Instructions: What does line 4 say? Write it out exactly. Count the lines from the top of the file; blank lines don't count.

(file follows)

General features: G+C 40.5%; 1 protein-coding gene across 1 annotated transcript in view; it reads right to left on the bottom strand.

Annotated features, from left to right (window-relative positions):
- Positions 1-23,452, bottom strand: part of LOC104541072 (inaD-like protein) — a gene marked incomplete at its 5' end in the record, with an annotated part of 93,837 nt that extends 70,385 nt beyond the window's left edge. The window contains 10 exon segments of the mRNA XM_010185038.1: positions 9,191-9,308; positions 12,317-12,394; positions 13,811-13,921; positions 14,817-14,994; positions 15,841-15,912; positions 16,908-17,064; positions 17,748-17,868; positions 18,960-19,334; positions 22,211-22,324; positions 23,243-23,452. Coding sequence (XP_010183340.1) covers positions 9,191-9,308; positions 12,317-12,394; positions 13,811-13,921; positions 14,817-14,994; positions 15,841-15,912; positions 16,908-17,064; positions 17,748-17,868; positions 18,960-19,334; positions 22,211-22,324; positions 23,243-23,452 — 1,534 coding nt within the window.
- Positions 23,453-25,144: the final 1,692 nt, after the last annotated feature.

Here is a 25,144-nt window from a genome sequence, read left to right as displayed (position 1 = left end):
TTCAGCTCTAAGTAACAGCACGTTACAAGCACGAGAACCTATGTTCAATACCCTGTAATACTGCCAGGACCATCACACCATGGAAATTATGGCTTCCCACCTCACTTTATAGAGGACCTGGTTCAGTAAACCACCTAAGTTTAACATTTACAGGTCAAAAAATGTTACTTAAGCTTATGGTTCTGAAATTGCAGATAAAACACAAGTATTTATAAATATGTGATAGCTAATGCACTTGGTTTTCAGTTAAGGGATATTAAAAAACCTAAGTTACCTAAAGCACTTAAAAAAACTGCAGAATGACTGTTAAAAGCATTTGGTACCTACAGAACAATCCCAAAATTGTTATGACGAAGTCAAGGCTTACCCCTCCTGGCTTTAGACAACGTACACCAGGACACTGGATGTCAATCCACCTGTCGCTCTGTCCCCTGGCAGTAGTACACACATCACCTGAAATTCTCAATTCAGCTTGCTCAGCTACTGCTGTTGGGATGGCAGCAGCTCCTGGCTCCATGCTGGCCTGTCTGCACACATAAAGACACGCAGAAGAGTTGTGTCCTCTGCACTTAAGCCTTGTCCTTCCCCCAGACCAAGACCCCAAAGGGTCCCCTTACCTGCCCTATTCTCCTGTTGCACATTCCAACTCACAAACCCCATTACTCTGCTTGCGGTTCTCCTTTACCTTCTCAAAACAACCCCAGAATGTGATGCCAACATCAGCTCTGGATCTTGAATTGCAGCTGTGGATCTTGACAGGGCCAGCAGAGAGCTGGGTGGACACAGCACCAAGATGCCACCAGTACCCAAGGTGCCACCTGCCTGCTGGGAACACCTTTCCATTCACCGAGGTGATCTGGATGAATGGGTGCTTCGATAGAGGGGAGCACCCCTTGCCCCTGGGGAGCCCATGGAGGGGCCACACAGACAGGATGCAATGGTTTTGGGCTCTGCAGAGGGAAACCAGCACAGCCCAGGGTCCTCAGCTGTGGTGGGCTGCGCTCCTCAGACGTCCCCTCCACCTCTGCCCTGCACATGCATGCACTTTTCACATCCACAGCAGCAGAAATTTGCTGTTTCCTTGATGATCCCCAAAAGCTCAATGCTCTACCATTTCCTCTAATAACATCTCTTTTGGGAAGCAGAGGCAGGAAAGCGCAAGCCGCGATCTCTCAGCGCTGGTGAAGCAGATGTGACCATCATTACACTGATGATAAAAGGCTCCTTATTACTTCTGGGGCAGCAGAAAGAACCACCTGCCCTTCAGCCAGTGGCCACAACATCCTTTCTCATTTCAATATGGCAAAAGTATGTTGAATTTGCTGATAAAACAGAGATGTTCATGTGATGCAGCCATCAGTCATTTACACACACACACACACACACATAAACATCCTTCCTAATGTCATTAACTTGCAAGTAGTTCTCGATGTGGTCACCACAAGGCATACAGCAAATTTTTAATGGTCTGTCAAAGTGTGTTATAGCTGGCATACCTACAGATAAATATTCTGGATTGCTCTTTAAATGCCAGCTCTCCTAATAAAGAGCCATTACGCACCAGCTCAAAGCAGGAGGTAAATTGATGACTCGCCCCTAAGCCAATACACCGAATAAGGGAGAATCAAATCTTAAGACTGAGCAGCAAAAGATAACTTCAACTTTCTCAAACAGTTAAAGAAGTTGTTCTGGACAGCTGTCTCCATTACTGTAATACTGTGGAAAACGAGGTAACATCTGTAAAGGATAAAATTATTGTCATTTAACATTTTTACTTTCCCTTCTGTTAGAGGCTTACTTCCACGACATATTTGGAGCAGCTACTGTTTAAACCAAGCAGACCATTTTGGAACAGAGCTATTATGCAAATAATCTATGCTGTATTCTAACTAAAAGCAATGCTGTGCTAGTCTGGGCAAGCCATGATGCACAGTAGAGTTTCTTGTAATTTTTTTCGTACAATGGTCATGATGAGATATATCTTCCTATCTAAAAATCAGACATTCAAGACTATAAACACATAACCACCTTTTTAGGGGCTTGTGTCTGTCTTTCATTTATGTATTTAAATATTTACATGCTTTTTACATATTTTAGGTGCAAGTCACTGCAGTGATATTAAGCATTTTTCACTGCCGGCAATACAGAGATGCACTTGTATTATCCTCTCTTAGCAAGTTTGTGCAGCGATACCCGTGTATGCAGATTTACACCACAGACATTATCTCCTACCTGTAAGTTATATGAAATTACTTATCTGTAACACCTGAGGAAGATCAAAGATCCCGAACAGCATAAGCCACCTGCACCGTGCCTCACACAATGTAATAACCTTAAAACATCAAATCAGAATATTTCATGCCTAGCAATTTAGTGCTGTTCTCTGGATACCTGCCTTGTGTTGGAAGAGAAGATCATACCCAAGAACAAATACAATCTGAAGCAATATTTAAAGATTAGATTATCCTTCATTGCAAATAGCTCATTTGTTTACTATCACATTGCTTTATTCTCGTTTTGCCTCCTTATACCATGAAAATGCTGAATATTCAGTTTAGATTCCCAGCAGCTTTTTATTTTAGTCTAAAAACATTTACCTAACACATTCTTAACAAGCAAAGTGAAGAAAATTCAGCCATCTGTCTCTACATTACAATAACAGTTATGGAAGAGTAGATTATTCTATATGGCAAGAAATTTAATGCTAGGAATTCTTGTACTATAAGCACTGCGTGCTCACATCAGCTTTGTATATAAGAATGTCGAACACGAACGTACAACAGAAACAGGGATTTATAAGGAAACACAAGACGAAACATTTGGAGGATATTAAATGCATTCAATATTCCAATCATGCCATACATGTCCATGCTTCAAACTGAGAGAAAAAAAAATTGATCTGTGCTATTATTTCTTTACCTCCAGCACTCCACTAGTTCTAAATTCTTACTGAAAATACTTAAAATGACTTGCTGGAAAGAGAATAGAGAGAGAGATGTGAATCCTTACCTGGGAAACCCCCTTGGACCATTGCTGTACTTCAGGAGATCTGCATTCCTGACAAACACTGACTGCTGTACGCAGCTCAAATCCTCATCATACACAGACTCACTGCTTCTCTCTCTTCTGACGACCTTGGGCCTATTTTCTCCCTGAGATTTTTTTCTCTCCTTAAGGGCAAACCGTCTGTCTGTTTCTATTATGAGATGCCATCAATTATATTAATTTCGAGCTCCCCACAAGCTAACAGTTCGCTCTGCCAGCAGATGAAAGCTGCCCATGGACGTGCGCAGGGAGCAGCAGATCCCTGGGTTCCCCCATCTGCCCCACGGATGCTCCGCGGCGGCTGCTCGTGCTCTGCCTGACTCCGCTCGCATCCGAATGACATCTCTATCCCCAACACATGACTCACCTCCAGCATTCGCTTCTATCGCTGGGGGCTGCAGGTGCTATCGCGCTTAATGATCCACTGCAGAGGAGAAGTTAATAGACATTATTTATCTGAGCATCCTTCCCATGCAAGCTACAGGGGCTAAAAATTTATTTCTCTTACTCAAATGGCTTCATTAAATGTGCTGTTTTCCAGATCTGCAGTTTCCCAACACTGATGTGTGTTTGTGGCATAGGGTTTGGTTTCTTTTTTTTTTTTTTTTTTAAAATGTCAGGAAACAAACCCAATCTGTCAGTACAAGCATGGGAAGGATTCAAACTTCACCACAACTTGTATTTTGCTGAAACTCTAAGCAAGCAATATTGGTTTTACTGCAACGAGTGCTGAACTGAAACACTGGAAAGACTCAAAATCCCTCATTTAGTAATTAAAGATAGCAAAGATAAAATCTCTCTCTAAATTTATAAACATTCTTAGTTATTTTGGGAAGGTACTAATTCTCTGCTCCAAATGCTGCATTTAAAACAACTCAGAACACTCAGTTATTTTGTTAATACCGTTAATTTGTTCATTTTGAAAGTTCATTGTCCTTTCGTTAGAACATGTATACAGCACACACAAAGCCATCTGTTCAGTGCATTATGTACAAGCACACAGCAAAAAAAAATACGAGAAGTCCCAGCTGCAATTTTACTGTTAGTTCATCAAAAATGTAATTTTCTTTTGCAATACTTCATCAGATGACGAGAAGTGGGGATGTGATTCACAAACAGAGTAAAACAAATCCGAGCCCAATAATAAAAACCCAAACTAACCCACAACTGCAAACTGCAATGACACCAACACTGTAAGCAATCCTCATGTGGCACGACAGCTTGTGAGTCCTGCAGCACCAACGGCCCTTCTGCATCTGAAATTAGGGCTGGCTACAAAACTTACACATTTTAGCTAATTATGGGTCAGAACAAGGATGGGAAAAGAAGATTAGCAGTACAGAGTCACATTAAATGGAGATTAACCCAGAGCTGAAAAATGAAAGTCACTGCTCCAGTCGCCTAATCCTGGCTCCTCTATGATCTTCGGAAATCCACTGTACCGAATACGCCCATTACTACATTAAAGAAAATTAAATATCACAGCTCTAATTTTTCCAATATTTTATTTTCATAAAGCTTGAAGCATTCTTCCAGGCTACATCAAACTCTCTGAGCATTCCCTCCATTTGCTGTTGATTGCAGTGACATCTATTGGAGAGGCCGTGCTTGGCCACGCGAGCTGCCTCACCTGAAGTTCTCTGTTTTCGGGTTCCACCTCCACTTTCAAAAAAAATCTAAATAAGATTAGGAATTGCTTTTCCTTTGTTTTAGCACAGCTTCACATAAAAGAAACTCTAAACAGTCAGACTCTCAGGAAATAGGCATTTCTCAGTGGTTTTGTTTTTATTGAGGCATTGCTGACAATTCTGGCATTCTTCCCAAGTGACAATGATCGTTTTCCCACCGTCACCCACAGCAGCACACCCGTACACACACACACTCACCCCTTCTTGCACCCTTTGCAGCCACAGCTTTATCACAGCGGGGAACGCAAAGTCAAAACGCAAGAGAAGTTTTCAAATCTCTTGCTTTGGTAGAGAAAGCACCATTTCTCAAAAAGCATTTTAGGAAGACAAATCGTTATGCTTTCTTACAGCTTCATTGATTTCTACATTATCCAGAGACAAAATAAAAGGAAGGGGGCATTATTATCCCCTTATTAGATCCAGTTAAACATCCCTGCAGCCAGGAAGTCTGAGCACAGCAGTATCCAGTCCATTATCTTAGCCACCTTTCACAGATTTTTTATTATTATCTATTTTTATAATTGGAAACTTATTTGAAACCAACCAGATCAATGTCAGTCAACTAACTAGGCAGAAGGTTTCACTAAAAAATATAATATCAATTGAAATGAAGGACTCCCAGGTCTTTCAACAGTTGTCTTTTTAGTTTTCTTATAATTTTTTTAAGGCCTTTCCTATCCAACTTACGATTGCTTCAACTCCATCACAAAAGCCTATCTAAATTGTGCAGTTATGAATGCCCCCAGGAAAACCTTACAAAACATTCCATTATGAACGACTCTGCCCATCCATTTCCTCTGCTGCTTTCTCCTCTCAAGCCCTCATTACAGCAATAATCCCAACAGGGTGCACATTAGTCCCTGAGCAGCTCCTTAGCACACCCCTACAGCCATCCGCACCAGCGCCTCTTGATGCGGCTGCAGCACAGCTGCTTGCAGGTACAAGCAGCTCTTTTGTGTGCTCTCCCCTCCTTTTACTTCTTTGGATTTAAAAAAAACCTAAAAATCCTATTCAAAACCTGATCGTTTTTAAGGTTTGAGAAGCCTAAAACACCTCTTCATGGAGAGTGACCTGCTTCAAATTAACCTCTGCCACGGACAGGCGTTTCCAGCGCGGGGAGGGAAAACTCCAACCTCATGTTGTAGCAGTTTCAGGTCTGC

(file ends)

- Positions 23,453-25,144: the final 1,692 nt, after the last annotated feature.